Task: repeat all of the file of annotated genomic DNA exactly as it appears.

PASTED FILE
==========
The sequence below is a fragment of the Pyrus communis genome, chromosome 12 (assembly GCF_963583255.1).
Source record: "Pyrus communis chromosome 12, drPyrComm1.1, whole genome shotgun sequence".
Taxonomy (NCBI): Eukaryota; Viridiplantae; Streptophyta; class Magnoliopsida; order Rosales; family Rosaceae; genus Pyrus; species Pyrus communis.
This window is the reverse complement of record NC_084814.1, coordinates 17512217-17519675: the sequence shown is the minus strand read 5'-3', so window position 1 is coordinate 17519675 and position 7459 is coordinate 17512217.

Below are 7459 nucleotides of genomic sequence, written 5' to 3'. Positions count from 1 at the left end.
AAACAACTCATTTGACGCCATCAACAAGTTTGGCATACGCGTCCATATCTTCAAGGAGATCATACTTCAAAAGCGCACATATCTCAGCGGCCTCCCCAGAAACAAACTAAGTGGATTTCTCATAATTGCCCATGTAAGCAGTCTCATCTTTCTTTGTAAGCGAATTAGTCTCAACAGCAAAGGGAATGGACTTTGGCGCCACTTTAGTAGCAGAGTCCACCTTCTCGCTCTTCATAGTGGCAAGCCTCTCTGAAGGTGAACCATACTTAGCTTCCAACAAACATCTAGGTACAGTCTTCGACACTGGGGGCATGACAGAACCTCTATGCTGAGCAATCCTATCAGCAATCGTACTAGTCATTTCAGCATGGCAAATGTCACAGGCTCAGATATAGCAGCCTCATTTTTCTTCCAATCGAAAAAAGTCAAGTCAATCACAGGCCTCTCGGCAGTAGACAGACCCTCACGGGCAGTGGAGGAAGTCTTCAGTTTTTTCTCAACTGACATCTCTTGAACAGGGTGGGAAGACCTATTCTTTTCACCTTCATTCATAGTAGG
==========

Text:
The sequence below is a fragment of the Pyrus communis genome, chromosome 12 (assembly GCF_963583255.1).
Source record: "Pyrus communis chromosome 12, drPyrComm1.1, whole genome shotgun sequence".
Taxonomy (NCBI): Eukaryota; Viridiplantae; Streptophyta; class Magnoliopsida; order Rosales; family Rosaceae; genus Pyrus; species Pyrus communis.
This window is the reverse complement of record NC_084814.1, coordinates 17512217-17519675: the sequence shown is the minus strand read 5'-3', so window position 1 is coordinate 17519675 and position 7459 is coordinate 17512217.

Below are 7459 nucleotides of genomic sequence, written 5' to 3'. Positions count from 1 at the left end.
AAACAACTCATTTGACGCCATCAACAAGTTTGGCATACGCGTCCATATCTTCAAGGAGATCATACTTCAAAAGCGCACATATCTCAGCGGCCTCCCCAGAAACAAACTAAGTGGATTTCTCATAATTGCCCATGTAAGCAGTCTCATCTTTCTTTGTAAGCGAATTAGTCTCAACAGCAAAGGGAATGGACTTTGGCGCCACTTTAGTAGCAGAGTCCACCTTCTCGCTCTTCATAGTGGCAAGCCTCTCTGAAGGTGAACCATACTTAGCTTCCAACAAACATCTAGGTACAGTCTTCGACACTGGGGGCATGACAGAACCTCTATGCTGAGCAATCCTATCAGCAATCGTACTAGTCATTTCAGCATGGCAAATGTCACAGGCTCAGATATAGCAGCCTCATTTTTCTTCCAATCGAAAAAAGTCAAGTCAATCACAGGCCTCTCGGCAGTAGACAGACCCTCACGGGCAGTGGAGGAAGTCTTCAGTTTTTTCTCAACTGACATCTCTTGAACAGGGTGGGAAGACCTATTCTTTTCACCTTCATTCATAGTAGG